Smallsats. They are delivering affordable agility and flexibility for the space and satellite industry, but there are countless hurdles to overcome to be viable, long-lasting, and robust solutions to the problems that customized large and expensive systems face.
Indeed, the explosion of smallsats in recent years has inspired the minds of anyone who is even tangentially interested in the space domain and has brought into question the future of large spacecraft and their role both commercially and for governments.
With the increase in commercial launch platforms, space is more accessible today than ever before. Smallsats are not only a great entry point into space for countries, universities, and industry, but they offer an alternative solution that is cheaper, smaller, and more agile to continue achieving the mission on a shorter timeline than traditional missions.
To continue accelerating the smallsat revolution’s positive trajectory while reducing the costs of putting satellites in space, the question quickly turns to “what innovative, cost-effective, and high-quality solution does the smallsat market need to continue quickly delivering capability to those that need it?”
One often overlooked answer is a flexible plug-and-play ground architecture that doesn’t require immense investment from smallsat providers. Leveraging an existing infrastructure by offering a “lease as you need” model can avoid excessive ground costs from establishing an entirely new set up. A commercial facility operating satellites that isn’t burdened by controlled access to a government facility can be the answer and one exists today at the Catalyst Campus.
The Catalyst Campus for Technology & Innovation (www.catalystcampus.com) is a collaborative ecosystem located in downtown Colorado Springs, Colorado, that harbors an impressive collection of industry, academia, and government entities with the purpose of promoting partnerships and leveraging commercial and government investments enhancing technology in the space arena.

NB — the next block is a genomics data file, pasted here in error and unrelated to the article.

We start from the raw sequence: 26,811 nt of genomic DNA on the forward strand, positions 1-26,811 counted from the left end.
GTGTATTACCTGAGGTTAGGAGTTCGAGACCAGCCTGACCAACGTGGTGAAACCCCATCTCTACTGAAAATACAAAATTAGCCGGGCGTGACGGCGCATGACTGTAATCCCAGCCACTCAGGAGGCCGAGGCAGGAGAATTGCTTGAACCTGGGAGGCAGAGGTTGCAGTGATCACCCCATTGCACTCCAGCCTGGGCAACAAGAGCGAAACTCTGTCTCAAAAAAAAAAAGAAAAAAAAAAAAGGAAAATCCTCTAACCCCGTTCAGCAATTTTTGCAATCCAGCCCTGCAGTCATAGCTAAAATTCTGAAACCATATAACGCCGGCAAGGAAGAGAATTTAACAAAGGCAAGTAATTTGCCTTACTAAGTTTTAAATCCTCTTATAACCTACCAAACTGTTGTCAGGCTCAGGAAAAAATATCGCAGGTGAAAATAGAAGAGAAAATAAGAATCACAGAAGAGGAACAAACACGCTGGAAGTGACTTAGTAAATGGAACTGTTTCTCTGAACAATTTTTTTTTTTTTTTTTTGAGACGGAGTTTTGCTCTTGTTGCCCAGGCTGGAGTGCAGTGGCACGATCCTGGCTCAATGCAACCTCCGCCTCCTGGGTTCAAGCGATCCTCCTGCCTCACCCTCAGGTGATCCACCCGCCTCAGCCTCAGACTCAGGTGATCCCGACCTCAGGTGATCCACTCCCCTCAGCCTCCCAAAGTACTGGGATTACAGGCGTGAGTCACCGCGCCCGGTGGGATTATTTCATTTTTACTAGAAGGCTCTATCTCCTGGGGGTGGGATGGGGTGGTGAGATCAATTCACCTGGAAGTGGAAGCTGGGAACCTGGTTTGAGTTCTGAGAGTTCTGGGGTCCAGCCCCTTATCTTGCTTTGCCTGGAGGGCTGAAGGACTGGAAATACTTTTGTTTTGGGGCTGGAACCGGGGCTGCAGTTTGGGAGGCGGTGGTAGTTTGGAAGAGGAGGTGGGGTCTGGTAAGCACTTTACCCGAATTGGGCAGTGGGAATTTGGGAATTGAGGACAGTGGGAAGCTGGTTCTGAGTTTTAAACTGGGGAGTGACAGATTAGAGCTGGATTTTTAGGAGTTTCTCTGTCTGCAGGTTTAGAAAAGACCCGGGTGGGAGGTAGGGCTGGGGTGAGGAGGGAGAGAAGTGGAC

Currently spanning over eight acres and 135,000+ square feet of commercial space (with an additional 50,000+ square feet planned in the next year), Catalyst Campus (www.catalystcampus.com) provides an infrastructure designed to support rapid development and innovation of technology that can immediately meet the needs and demands of smallsat developers and customers.
Braxton Technologies, LLC, is one of the flagship members of the Catalyst Campus. Braxton is an agile small business headquartered in Colorado Springs that specializes in developing software products to outfit any part of a satellite operations center.
Leveraging their satellite operations knowledge and location on the Campus, Braxton has created an environment where providers can fly their satellites, including smallsats, from a commercial facility for a small fraction of the standard, start-up ground system cost as the infrastructure, products, technology, and lab space already exist.
The infrastructure at this facility affords smallsats the opportunity to fly their spacecraft in an environment already compliant with the most common data and communication standard formats. Specific solutions are quickly tailored to meet specific needs and requirements.